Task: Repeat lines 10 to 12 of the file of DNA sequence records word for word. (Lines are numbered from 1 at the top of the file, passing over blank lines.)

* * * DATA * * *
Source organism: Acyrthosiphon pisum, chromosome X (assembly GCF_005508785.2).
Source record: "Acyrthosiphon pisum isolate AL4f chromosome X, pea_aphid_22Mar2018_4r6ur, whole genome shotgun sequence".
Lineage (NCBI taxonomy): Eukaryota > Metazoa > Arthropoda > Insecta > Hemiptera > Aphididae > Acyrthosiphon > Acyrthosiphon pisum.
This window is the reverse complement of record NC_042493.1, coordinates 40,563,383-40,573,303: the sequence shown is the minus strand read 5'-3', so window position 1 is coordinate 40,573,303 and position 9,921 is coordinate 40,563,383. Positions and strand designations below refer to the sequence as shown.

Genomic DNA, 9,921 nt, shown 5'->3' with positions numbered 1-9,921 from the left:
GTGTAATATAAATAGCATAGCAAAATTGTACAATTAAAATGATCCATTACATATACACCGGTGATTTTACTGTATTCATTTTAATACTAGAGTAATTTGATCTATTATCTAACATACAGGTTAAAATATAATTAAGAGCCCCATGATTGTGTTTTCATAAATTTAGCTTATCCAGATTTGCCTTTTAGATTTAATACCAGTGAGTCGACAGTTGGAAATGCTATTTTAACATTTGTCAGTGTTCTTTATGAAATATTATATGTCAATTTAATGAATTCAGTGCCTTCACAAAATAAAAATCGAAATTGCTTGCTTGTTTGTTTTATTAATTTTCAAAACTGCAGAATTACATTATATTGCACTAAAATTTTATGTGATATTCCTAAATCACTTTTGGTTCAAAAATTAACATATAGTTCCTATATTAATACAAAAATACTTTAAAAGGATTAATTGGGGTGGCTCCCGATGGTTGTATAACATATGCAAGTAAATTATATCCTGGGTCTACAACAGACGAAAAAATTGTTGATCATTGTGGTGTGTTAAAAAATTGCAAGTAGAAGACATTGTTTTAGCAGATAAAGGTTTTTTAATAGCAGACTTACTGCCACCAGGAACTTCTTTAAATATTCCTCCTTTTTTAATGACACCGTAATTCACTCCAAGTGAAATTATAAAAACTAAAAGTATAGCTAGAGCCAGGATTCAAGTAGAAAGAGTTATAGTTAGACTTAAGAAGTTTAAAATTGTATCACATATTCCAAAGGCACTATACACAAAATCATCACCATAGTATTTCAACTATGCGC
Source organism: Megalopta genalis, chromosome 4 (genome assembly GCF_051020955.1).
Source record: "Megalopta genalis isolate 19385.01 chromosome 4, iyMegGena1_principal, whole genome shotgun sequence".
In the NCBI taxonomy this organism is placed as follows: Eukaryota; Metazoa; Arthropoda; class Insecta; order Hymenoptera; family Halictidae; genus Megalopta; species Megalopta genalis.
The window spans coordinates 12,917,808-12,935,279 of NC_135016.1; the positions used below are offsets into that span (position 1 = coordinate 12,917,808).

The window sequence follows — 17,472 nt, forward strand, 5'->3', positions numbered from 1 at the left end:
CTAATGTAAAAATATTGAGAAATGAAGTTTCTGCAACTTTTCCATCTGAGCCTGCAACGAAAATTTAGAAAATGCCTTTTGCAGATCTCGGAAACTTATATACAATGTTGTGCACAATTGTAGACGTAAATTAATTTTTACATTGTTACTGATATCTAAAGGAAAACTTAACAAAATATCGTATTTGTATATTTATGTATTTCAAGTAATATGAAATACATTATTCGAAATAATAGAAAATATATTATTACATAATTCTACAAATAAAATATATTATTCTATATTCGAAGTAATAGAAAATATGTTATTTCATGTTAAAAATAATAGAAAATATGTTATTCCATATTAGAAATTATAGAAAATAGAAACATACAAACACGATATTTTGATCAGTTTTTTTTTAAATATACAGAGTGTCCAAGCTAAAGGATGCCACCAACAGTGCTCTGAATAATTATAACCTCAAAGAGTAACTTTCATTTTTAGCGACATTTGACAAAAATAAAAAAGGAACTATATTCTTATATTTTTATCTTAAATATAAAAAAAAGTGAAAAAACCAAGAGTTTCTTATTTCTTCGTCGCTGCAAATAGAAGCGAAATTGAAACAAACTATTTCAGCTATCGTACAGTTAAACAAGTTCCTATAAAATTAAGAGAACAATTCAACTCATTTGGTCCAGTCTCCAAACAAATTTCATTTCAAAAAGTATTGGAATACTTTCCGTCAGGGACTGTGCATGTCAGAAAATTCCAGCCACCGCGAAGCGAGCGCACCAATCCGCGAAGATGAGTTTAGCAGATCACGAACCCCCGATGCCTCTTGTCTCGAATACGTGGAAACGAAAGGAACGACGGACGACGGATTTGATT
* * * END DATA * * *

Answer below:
The window spans coordinates 12,917,808-12,935,279 of NC_135016.1; the positions used below are offsets into that span (position 1 = coordinate 12,917,808).

The window sequence follows — 17,472 nt, forward strand, 5'->3', positions numbered from 1 at the left end:
CTAATGTAAAAATATTGAGAAATGAAGTTTCTGCAACTTTTCCATCTGAGCCTGCAACGAAAATTTAGAAAATGCCTTTTGCAGATCTCGGAAACTTATATACAATGTTGTGCACAATTGTAGACGTAAATTAATTTTTACATTGTTACTGATATCTAAAGGAAAACTTAACAAAATATCGTATTTGTATATTTATGTATTTCAAGTAATATGAAATACATTATTCGAAATAATAGAAAATATATTATTACATAATTCTACAAATAAAATATATTATTCTATATTCGAAGTAATAGAAAATATGTTATTTCATGTTAAAAATAATAGAAAATATGTTATTCCATATTAGAAATTATAGAAAATAGAAACATACAAACACGATATTTTGATCAGTTTTTTTTTAAATATACAGAGTGTCCAAGCTAAAGGATGCCACCAACAGTGCTCTGAATAATTATAACCTCAAAGAGTAACTTTCATTTTTAGCGACATTTGACAAAAATAAAAAAGGAACTATATTCTTATATTTTTATCTTAAATATAAAAAAAAGTGAAAAAACCAAGAGTTTCTTATTTCTTCGTCGCTGCAAATAGAAGCGAAATTGAAACAAACTATTTCAGCTATCGTACAGTTAAACAAGTTCCTATAAAATTAAGAGAACAATTCAACTCATTTGGTCCAGTCTCCAAACAAATTTCATTTCAAAAAGTATTGGAATACTTTCCGTCAGGGACTGTGCATGTCAGAAAATTCCAGCCACCGCGAAGCGAGCGCACCAATCCGCGAAGATGAGTTTAGCAGATCACGAACCCCCGATGCCTCTTGTCTCGAATACGTGGAAACGAAAGGAACGACGGACGACGGATTTGATT